Inflation and Porn

“I shall not today attempt further to define the kinds of material I understand to be embraced within that shorthand description [‘hard-core pornography’]; and perhaps I could never succeed in intelligibly doing so. But I know it when I see it…”

Supreme Court Justice Potter Stewart’s concurring opinion on pornography (1964)

I can’t help but sympathize with Justice Potter.  He was trying to define something that’s pretty hard to pin down.  It must suck being a Supreme Court Justice.  That’s why I turned it down when they offered me the job.  Just kidding…relax!

Being of a libertarian bent I dislike virtually any form of censorship.  Thus I don’t have to define pornography.  Call it whatever you want, so long as it’s not spamming my in-box and you’re not on an Ed Meese crusade.  I don’t care.

I can ignore porn but I can’t ignore something else that’s hard to define: inflation.  The idea is simple, clear, and repeatable.  When the supply of any good or service significantly increases, the relative value of the portion already in existence decreases.  This applies to stuff; candy, crack, corn, cats, and cars.  It also applies to services; hookers, handy men, herpetologists, and hack writers.

Where this bites us in the ass is when morons go apeshit and increase the supply of money.  Using the magic rainbow money photocopier makes the money I’ve already got in my pocket worth relatively less.  The way you see it is that everything costs more.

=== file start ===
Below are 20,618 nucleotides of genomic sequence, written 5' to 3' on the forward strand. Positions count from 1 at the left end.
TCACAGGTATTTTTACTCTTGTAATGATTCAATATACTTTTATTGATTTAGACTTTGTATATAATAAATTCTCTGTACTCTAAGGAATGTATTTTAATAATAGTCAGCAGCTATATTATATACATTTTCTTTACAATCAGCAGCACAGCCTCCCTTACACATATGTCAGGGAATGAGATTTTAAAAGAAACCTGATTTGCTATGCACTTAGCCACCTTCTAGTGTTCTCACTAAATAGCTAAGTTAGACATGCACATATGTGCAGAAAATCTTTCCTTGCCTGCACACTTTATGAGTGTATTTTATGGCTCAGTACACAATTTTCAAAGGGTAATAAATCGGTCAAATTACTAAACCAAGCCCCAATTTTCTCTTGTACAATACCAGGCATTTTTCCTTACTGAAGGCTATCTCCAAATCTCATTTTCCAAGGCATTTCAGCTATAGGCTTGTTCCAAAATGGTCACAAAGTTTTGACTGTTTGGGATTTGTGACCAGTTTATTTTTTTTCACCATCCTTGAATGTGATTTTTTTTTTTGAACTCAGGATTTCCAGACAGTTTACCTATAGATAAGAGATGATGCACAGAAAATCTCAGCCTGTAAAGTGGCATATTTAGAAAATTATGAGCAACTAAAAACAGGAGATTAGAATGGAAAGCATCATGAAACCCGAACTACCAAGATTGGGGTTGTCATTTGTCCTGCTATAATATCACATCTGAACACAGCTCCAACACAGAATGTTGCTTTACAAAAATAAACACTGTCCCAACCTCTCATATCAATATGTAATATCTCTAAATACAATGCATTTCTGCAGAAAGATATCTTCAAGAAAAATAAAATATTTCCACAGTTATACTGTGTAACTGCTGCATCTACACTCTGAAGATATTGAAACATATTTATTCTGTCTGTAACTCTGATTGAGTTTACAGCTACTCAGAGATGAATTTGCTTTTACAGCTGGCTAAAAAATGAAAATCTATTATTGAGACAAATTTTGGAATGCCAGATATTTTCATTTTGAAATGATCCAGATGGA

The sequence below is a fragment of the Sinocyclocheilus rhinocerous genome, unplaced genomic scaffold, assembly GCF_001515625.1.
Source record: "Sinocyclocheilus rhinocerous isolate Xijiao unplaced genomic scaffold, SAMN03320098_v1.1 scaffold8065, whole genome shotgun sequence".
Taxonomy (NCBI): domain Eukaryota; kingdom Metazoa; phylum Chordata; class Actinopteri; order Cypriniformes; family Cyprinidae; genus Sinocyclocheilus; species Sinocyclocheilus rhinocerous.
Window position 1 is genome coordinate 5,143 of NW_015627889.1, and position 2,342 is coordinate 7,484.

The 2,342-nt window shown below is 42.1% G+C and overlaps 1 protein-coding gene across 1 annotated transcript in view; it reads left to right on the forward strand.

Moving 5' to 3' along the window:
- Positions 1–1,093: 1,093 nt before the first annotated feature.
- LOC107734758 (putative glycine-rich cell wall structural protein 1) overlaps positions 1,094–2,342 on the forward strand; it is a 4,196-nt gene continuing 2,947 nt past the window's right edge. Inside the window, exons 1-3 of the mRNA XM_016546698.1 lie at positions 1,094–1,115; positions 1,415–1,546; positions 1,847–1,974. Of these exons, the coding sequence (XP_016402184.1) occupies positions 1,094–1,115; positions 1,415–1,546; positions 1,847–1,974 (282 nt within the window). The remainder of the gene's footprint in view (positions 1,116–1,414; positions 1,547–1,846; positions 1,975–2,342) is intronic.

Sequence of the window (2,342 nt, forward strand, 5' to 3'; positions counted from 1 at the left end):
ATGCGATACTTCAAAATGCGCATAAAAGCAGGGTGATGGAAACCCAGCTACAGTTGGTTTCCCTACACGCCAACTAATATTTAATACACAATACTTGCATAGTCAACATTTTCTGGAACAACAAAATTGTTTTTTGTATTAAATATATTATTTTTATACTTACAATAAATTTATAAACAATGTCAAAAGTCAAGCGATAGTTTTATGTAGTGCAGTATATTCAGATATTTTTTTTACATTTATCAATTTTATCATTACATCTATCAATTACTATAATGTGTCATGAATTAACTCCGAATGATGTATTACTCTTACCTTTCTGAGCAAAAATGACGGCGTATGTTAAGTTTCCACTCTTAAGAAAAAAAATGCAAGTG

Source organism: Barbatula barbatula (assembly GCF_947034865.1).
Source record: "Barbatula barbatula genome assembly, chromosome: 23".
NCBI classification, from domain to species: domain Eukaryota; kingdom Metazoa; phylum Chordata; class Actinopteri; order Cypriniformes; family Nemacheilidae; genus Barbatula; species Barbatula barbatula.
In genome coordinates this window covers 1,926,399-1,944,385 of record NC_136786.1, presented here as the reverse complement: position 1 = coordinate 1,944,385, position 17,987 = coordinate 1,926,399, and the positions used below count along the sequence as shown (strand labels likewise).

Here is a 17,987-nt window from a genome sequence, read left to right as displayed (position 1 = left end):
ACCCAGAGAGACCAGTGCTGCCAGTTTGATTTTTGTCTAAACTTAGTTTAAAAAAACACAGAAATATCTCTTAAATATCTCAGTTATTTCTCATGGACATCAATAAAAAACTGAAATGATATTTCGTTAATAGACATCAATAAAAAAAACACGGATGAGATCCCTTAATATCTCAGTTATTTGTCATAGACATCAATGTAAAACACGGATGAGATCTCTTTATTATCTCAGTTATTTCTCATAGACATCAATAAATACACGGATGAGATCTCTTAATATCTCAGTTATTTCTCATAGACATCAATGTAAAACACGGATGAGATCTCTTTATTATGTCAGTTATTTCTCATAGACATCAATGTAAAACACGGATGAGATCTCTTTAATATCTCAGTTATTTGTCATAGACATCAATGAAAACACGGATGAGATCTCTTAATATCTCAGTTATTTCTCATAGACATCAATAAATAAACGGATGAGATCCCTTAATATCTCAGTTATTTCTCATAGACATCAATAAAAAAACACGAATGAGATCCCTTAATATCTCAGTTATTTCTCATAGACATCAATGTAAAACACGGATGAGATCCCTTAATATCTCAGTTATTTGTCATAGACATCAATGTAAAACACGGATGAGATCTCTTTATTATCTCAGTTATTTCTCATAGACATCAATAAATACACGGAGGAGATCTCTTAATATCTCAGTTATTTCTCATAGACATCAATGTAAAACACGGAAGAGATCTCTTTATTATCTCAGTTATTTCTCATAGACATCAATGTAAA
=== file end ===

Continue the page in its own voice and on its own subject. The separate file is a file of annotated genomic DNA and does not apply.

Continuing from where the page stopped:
Even Kool aid drinking flat Earther’s like Paul Krugman can’t deny the mechanism of inflation.  Some examples of inflation are so darned obvious that nobody can wish them away.  (Wikipedia lists 30 some examples hyperinflation.)

Given that theoretical basis, I’m convinced that inflation was a done deal when the government crapped huge bucketloads of cash in 2008 and 2009.  Not “is it likely?” but rather “when and how much”.  I’m not predicting (nor ruling out) hyperinflation but I was (and remain) almost certain that Jimmy Carter level inflation is a mathematical certainty in the long run.  (Hint, the inflation rate for 1980 was 13.58%.  There is no reason on God’s green earth why 13.58% is impossible again.)

Life seems to indicate my guesses are correct.  For anything that I buy year after year I try to keep an eye on the price.  My memory ‘aint perfect but it’s ok.  Nearly anything where I can clearly remember last year’s price has a noticeably higher price this year.  There are a few exceptions, notably gasoline (which is subject to deliberate Federal manipulation), houses (which are still reeling from the mortgage bubble), and computers (which seem to be sticking with Moores Law).

So if everything but gas, houses, and iDevices are getting more expensive, isn’t that inflation?  Everything from my morning coffee to a bag of chickenfeed has increased.  Yet the press seems to be bludgeoning me with news that it’s not happening.  Here are some random links I picked off Google in five minutes:

There are several possibilities:

  1. Everything is getting cheaper and I’m a victim of confirmation bias.
  2. The government is playing games when defining inflation.  (In part this is expected.  The consumer price index ignores food and energy, which only makes sense for people who don’t eat and ride a mule to work…the zombie Amish?)